The power of the Ditmann dollar

Who knew commerce would be taking place in the hallway of the third-and-fourth-grade building on Friday afternoon? Yet there was ICS volunteer Gianna Amsberry, hawking her wares.

[Today's blog is from Monitor correspondent Lee Lawrence.]

Who knew commerce would be taking place in the hallway of the third-and-fourth-grade building on Friday afternoon? Yet there was ICS volunteer Gianna Amsberry, hawking her wares.

At her feet were toys and stuffed animals customers bought earlier and would pick up after classes. On the desk before her, a blue plastic bin (a pan made for kitty litter, truth be told) is filled with plastic animals, crayons, the odd video, assorted toys and figurines as well as coupons for such luxuries as the privilege to sit in the classroom's comfy armchair and computer time.

Gianna said nothing as Behtoo, a second-grade student from Burma (Myanmar), pawed through the goodies with one hand; in the other, she clutched a wad of Ditmann dollars. The bills are about the size of Monopoly money and sport the Xeroxed principal Laurent Ditmann.

Behtoo had a walloping 16 bills.

Gianna and EIP (Early Intervention Program) math teacher Lynn Randolph started the presses rolling at the Ditmann Dollar Mint at the beginning of the term. They teach second- through fourth-graders who have fallen behind in math, which, as Lynn says, is often the result of poor study habits. So, now, she and Gianna reward children with Ditmann dollars when they pay attention, hand in homework and participate in class.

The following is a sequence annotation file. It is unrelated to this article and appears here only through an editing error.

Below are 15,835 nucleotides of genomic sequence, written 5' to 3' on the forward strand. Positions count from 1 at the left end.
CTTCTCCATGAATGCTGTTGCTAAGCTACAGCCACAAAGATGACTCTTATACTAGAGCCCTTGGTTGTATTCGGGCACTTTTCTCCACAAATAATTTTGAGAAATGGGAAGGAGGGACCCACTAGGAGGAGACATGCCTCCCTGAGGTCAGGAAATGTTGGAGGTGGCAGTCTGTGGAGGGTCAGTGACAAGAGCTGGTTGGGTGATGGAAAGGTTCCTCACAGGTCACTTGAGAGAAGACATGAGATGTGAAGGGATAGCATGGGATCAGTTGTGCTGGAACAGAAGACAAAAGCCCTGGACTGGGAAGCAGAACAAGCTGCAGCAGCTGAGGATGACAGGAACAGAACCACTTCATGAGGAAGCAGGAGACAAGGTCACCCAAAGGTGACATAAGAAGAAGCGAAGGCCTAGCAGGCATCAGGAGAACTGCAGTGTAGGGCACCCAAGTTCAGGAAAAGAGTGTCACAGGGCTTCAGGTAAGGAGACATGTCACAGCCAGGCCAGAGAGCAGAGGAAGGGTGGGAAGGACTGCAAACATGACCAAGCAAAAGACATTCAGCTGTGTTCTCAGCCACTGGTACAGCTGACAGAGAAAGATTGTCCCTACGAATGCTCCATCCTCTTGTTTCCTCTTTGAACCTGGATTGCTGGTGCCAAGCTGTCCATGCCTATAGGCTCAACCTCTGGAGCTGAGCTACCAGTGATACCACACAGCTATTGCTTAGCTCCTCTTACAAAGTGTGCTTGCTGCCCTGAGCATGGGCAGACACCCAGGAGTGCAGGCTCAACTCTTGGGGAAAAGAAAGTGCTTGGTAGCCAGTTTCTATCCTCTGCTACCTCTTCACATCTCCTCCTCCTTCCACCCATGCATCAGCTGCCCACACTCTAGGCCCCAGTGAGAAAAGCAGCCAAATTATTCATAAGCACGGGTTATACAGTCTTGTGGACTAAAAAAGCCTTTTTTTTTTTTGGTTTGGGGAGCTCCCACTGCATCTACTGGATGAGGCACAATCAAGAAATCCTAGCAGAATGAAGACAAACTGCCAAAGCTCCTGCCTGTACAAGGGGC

And when they misbehave? "Right now they get one warning; at the second warning, they lose a dollar," says Gianna.

Then every other Friday, the students get to spend their hard-earned money on treats teachers have donated.

Last Friday, the armchair privileges coupon caught Behtoo's eye.

"That is $20," Gianna tells her. Together, they calculate whether Behtoo can afford the comfort of upholstery. The coupon returns to the bin.

"You can buy five extra minutes of free time," Gianna offers. "Or lunch with a staff member ..."

This last option makes zero impression on Behtoo or on any of the other children who file, one by one, to the store that session). Behtoo fingers the extra free-time coupon, but just when it looks like she's going to buy it, she drops it in favor of a $7 toy piglet.

That leaves her with $9 to slip into her binder and grow.

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